If you were at Autodesk University last week (I wasn't) or at least watching the social media feed from the people you follow on Twitter, Facebook etc. you probably saw something about Autodesk changing how subscription will work in the future. This is anticipating more cloud based software use.
Scott Shepard shared (with Autodesk and blogger for "It's Alive in the Lab") a transcript of a Q&A session regarding what these changes are likely to mean to Autodesk's customers.
This is the text he shared within his blog post:
I (Scott Shepard) attended an internal Autodesk OnAir presentation where VP of Industry Strategy & Marketing, Andrew Anagnost, provided additional information. Here it is in question/answer form:
Q: What does "moving away from perpetual licenses" mean?
A: We will stop offering customers the option to purchase NEW perpetual licenses of Autodesk software. Customers will continue to have several other purchase options, including Desktop Subscription.
Q: Why are we making this change?
A: We are ahead of most of our competition in harnessing cloud and mobile to give customers superior user experiences and to provide more potential customers access to our products through lower prices for many of our products and term payments.
Q: What will be the impact on existing customers?
A: Customers who are on Autodesk Subscription will not be impacted by this change. Customers not on Autodesk Subscription will need to purchase Desktop Subscription to access the latest Autodesk software releases.
Q: What does this mean for customers on Maintenance Subscription?
A: Existing subscribers will continue to have the option to renew their Maintenance Subscription contracts and receive access to the latest Autodesk software releases and other Subscriber benefits. Any new software received as part of a maintenance contract will have perpetual license rights.
Q: What are we taking away?
A: The ability to buy NEW perpetual licenses.
Q: Does this mean customers will lose their perpetual rights?
A: No, if the customer previously bought a perpetual license in the past, that license doesn't go away.
Q: When will we stop offering perpetual licenses?
A: We anticipate it will be sometime in the next 12 to 24 months. Details will be shared as decisions are finalized.
He (Scott) then provided a few additional statements from the Autodesk PR team:
"We are aware of multiple conversations regarding Autodesk’s ongoing business model transformation and move to Subscription. In an effort to provide clarification, we would like to provide some specifics about changes in the sale of perpetual licenses."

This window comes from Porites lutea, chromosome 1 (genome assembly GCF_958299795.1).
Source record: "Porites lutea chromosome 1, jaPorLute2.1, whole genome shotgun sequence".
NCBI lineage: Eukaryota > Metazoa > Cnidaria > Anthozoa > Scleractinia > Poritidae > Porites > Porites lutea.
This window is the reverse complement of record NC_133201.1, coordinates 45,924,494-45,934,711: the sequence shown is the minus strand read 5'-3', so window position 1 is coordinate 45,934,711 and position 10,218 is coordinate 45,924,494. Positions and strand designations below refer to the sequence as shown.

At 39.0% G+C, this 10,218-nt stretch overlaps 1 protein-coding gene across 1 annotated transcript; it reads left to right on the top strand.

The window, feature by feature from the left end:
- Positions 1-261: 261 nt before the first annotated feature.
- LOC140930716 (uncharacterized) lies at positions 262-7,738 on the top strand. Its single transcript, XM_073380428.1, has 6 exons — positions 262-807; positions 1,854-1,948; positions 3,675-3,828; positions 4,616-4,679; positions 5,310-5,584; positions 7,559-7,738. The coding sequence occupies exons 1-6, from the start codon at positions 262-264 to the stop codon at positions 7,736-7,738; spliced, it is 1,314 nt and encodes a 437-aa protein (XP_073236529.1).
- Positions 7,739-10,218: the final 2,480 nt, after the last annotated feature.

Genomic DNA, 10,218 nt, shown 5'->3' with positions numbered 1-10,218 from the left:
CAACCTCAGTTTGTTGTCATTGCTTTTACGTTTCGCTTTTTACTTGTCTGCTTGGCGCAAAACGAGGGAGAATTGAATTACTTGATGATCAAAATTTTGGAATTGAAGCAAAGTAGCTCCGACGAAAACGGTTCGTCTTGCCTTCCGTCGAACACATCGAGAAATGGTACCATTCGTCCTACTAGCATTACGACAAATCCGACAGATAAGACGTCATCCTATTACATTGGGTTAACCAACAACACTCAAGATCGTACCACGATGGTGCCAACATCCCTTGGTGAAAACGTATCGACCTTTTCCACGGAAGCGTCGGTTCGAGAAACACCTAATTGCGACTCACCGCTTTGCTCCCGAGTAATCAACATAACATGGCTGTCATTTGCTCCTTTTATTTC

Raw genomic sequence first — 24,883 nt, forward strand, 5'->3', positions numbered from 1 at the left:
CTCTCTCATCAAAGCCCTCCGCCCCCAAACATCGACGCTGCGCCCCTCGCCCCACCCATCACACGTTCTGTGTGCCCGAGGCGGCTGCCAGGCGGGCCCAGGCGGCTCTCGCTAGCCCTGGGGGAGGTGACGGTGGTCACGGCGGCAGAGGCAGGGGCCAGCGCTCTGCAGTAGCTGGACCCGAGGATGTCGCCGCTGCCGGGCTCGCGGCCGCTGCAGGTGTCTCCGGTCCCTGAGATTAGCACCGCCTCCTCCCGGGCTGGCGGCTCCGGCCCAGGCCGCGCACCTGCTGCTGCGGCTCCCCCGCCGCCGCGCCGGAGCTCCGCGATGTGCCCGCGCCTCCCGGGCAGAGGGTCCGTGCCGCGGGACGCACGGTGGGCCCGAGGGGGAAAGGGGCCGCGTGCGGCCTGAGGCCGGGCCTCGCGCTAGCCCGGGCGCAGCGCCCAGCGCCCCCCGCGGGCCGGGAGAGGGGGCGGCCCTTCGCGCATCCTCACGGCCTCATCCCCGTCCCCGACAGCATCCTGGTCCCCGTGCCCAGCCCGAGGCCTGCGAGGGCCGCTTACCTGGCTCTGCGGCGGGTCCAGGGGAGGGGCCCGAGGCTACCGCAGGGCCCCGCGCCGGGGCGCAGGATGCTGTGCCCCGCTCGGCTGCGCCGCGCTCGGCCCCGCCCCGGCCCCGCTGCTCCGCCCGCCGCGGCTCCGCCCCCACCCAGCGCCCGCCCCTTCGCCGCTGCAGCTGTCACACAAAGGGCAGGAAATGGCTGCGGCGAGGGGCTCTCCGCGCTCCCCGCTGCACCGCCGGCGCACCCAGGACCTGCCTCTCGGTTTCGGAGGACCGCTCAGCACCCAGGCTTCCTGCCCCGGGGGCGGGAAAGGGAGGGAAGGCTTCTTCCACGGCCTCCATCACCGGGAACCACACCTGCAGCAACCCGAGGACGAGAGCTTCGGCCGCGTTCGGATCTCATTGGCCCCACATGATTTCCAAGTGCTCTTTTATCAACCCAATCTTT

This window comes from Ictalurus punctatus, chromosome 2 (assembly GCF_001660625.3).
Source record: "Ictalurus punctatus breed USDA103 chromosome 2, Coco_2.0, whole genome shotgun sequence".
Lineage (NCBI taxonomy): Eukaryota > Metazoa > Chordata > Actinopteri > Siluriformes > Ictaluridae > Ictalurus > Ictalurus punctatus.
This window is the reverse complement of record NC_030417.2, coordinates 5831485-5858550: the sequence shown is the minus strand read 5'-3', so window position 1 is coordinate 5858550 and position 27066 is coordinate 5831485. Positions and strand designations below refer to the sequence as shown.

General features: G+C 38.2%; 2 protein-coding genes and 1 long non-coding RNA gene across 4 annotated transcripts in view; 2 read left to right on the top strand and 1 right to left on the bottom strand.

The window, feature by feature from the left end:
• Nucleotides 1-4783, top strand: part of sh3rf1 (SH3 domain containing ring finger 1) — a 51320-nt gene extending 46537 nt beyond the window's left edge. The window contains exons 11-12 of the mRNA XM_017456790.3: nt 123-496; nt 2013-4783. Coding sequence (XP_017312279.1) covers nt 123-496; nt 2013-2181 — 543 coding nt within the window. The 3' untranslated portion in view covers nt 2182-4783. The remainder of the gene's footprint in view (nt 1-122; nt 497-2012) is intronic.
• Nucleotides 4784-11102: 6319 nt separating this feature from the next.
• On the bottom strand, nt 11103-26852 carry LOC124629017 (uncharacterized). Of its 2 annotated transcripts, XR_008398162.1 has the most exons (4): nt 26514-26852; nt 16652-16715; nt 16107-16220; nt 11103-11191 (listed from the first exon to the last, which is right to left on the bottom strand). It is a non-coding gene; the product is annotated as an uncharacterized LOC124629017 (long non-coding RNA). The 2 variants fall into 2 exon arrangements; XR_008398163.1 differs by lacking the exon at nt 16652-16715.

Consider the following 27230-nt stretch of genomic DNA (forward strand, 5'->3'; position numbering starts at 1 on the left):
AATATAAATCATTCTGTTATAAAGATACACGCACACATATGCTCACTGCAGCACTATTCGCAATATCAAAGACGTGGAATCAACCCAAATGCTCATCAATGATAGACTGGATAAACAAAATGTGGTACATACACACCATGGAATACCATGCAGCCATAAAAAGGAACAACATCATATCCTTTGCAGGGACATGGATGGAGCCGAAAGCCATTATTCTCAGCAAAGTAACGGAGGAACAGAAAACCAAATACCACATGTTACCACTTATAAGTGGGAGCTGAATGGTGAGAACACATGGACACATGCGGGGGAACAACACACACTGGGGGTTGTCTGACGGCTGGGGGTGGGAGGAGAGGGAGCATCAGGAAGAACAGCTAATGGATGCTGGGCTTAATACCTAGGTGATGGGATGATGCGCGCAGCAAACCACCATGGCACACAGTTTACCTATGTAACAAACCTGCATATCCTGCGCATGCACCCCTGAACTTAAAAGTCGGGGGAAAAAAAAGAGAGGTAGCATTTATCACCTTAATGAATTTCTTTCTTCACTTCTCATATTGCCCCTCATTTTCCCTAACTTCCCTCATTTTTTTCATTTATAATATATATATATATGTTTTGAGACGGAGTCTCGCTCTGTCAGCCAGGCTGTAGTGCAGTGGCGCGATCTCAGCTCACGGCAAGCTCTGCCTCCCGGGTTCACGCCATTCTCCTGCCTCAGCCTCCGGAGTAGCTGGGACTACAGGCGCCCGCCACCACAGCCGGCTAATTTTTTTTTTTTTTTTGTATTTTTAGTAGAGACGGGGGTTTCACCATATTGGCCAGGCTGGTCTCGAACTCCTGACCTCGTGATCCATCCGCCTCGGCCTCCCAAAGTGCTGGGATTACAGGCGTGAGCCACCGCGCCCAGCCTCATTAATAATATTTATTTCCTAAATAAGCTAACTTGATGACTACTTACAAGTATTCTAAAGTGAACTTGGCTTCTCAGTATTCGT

"Over the next 12-24 months, Autodesk is planning to gradually discontinue sales of NEW perpetual licenses, and will make NEW seats of our software available through Desktop and Cloud Subscription only."
"Existing customers with perpetual seats will be able to continue using those products per the terms of those licenses. Customers with perpetual licenses that are current with Autodesk Subscription will continue to benefit from product updates and other benefits of Autodesk Subscription."
"We recognize that these changes will impact our customers and that you will have many questions. We plan to provide additional details about our plans as the information becomes available and will provide sufficient advance notice so you can plan for these changes."
I'm not sure about this - Microsoft seems to be backing away from such a model. We would often skip releases unless there were some compelling features. This seems to take away the customers ability to pay for only what they want or need. I'm just not sure how this will be perceived.
David William Edwards
Thanks for helping to spread the word.
Not quite sure what this means "Any new software received as part of a maintenance contract will have perpetual license rights", but I wonder if this is covering existing customers wanting more licenses.
We had a similar announcement at AUx in Sydney last month. My understanding is that once the new arrangement is in place, existing customers who want more licences will end up with a mix of rented and owned. The current system for managing the two methods are very different and do not seem made to coexist nicely. A potential IT management nightmare if it isn't addressed. See my blog post at Revitcat.blogspot
What Steve, you didn't go this year to AU? This Monday, my colleague and co-worker Damian Serrano returned from Las Vegas, and I asked him about you, and he said, "nope, I didn't see Steve this year". See? We miss you! :)
Yeah, my first missed AU since 2002. I didn't miss the crowds but it would have been good to see friends again! I did enjoy being home but I was also working through the week...
so what's the deal say for a brand new customer say 2017.
does this mean the software is on a timer? so that you had better get your work completed before the expired sign goes up?
surely this will encourage folks to just sit on what they have already got.
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